Quick 'Hello World' HTTP deployment for testing K3s and Traefik

Recently I needed to test the full HTTP stack between a Kubernetes cluster's member nodes and an external Internet routing setup, and so I wanted to quickly install K3s (which includes Traefik by default, and load balances through ports 80 and 443 on all nodes), then get a quick 'hello world' web page up, so I could see if the traffic was routing properly all the way from the external host through to a running container exposed via Traefik Ingress.

Here's how I set up a basic 'Hello World' web page on my K3s cluster:

First, I created an HTML file to be stored as a ConfigMap. Create a file named index.html with the following contents:

  <title>Hello World!</title>
<body>Hello World!</body>

Create a ConfigMap with the HTML from the file you just created:

$ kubectl create configmap hello-world --from-file index.html

Save the following to Kubernetes resource definitions into a file named hello-world.yml:

Decoding Kubernetes Ingress auth Secrets

Update: In the comments, the following one-liner is suggested by Matt T if you have jq installed (a handy utility if there ever was one!):

kubectl get secret my-secret -o json | jq '.data | map_values(@base64d)'

I figured it would be handy to have a quick reference for this, since I'll probably forget certain secrets many, many times in the future (I'm like that, I guess):

I have a Kubernetes Secret used for Traefik ingress basic HTTP authentication (using annotation, and as an admin with kubectl access, I want to see (or potentially modify) its structure.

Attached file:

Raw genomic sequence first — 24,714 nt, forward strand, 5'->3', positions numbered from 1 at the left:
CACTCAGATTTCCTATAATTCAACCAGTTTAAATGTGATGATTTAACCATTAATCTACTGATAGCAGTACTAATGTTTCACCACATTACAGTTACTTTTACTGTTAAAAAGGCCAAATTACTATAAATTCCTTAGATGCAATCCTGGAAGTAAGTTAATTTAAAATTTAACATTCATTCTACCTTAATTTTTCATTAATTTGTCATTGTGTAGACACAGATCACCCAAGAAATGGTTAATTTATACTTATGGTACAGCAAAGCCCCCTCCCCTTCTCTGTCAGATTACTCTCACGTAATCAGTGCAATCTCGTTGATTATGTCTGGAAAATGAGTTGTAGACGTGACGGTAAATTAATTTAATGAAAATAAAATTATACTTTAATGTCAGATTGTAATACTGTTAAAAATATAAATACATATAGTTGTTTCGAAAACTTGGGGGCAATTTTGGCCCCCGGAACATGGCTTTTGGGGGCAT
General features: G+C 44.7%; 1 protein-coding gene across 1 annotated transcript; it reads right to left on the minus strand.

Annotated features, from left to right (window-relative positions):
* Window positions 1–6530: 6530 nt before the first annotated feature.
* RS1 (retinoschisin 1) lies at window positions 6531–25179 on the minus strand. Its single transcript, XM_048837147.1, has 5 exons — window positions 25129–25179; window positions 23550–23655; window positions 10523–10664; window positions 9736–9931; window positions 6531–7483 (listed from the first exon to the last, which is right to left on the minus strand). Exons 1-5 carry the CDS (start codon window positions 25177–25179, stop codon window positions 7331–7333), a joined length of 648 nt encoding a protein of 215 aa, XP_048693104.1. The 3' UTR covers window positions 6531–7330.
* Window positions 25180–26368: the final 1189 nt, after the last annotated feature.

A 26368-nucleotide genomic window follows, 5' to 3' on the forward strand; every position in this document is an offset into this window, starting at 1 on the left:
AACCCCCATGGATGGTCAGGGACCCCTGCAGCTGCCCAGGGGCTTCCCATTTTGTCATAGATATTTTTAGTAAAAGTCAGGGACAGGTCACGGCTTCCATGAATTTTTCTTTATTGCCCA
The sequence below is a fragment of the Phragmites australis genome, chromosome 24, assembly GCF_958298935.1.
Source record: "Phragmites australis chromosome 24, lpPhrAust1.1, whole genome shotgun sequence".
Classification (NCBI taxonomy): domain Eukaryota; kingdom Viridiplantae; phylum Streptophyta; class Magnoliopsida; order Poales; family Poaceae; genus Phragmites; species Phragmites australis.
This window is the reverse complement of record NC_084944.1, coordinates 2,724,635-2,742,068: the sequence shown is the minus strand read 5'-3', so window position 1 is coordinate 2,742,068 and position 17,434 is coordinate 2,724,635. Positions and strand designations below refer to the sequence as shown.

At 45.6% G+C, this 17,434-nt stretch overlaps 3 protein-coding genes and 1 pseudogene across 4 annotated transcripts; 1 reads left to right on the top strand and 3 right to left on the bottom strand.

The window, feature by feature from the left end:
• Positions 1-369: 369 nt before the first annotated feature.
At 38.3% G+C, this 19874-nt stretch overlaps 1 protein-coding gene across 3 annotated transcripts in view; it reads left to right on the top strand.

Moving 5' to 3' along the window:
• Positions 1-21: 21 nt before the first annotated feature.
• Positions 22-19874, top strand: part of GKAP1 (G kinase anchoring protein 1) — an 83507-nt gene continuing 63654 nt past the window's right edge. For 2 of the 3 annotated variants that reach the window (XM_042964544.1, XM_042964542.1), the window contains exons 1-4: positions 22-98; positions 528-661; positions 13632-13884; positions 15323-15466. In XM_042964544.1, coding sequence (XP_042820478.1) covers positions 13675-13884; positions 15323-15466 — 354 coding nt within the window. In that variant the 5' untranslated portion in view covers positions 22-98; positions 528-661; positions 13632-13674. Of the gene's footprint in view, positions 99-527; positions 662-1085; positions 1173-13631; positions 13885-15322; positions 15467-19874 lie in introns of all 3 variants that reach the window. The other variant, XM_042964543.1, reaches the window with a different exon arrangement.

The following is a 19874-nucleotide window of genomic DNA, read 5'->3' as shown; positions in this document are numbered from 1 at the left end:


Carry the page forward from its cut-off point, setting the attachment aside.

Let's say the Secret is in namespace testing, and is named test-credentials. To get the value of the basic auth credentials I do:

kubectl get secret test-credentials -n testing -o yaml

This spits out the Kubernetes object definition, including a field like:

  auth: [redacted base64-encoded string]

So then I copy out that string and decode it:

Fixing '503 Service Unavailable' and 'Endpoints not available' for Traefik Ingress in Kubernetes

In a Kubernetes cluster I'm building, I was quite puzzled when setting up Ingress for one of my applications—in this case, Jenkins.

I had created a Deployment for Jenkins (in the jenkins namespace), and an associated Service, which exposed port 80 on a ClusterIP. Then I added an Ingress resource which directed the URL at the jenkins Service on port 80.

Inspecting both the Service and Ingress resource with kubectl get svc -n jenkins and kubectl get ingress -n jenkins, respectively, showed everything seemed to be configured correctly: